CONCERNS have been raised a rise in council tax will see residents paying ‘more for less’.
Warwickshire County Council’s budget will see more than £900,000 slashed from drug and alcohol rehabilitation services and £400,000 from the budget which includes homeless hostels.
Council tax is also set to rise by five per cent – £65 per year for an average Band D property – with two per cent of the figure going towards the Adult Social Care precept.
It is the second year running the Conservative-led authority has set an inflation-busting five per cent rise having been forced to make savings of some £100million since 2010.
But the council is also set to invest £6million in children’s social care and the same amount on education for pupils with special educational needs.
The council also agreed while cuts would be made to the fire service, they would not stretch as far as once feared. Instead of the proposed £1.5million reduction in spending on Warwickshire Fire and Rescue Service this year, the figure will be cut to around £700,000.
The budget was passed 33 to 19.
Leamington Green Party councillor Jonathan Chilvers said there were still issues with where the money will go.
He told the Observer: “It is like a half done patchwork quilt – there’s good bits but big holes. I am delighted to see that our excellent youth justice service will not suffer further cuts. But there’s still a massive £15million of cuts glossed over, mostly to important support services like health visitors, rehabilitation and to young carers.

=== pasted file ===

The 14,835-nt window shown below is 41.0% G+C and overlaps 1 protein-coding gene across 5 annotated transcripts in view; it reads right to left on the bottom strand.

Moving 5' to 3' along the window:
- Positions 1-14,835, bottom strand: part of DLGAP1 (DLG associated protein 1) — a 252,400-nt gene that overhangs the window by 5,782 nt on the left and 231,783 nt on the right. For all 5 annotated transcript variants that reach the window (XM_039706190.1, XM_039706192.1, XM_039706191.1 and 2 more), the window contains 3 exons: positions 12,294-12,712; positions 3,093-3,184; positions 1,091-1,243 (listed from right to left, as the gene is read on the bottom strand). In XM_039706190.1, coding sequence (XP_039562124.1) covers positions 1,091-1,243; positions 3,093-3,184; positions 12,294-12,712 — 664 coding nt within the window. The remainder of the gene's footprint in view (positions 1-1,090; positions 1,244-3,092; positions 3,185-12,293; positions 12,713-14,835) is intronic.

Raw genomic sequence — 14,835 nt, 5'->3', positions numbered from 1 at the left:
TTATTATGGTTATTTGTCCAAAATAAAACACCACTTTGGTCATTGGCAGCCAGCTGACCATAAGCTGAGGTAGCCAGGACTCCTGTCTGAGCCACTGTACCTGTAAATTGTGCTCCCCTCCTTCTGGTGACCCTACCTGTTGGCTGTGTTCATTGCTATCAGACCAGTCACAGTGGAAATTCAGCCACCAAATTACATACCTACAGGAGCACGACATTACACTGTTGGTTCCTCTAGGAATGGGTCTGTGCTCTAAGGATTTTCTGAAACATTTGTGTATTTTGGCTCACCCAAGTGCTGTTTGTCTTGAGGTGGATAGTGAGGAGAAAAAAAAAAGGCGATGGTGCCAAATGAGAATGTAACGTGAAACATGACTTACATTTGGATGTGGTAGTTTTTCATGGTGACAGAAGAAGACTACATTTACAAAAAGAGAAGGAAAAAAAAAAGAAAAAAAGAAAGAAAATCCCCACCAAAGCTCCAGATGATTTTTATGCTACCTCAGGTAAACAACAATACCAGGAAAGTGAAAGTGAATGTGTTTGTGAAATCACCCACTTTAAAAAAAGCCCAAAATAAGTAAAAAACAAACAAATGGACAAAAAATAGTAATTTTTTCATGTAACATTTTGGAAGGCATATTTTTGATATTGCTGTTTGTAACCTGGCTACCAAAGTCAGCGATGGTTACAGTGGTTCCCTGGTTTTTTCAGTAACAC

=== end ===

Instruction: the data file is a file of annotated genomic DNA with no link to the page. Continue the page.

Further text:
“On top of that they’ve irresponsibly ignored the growing risks of flooding to our houses caused by climate change and failed to allocate a definite budget to build cycling and walking routes.”
His concerns have been echoed by Leamington Labour councillor Helen Adkins who said the budget would be a huge blow to services.
She said: “This is an austerity budget, but wasn’t austerity supposed to be over? And there are still more massive cuts coming which will have a devastating impact on the very important services offered by the council.
“One area of funding of which I am deeply worried about is special educational needs funding. This has not been guaranteed. The people of Warwickshire deserve better, but are again paying more for less.”
But council leader Izzi Seccombe said the budget would help put the authority in a ‘strong position’.
She said: “In 2017, we identified a requirement for savings of £67million over the period. We have achieved 90 per cent to date and continue to deliver high quality services for the people and communities of Warwickshire.
“The Conservative administration has carefully managed the financial position of the county at a time when other councils have found themselves in financial trouble. We continue to deliver good services with high satisfaction ratings. This puts the county council into a strong position to meet the challenges of the next five years.”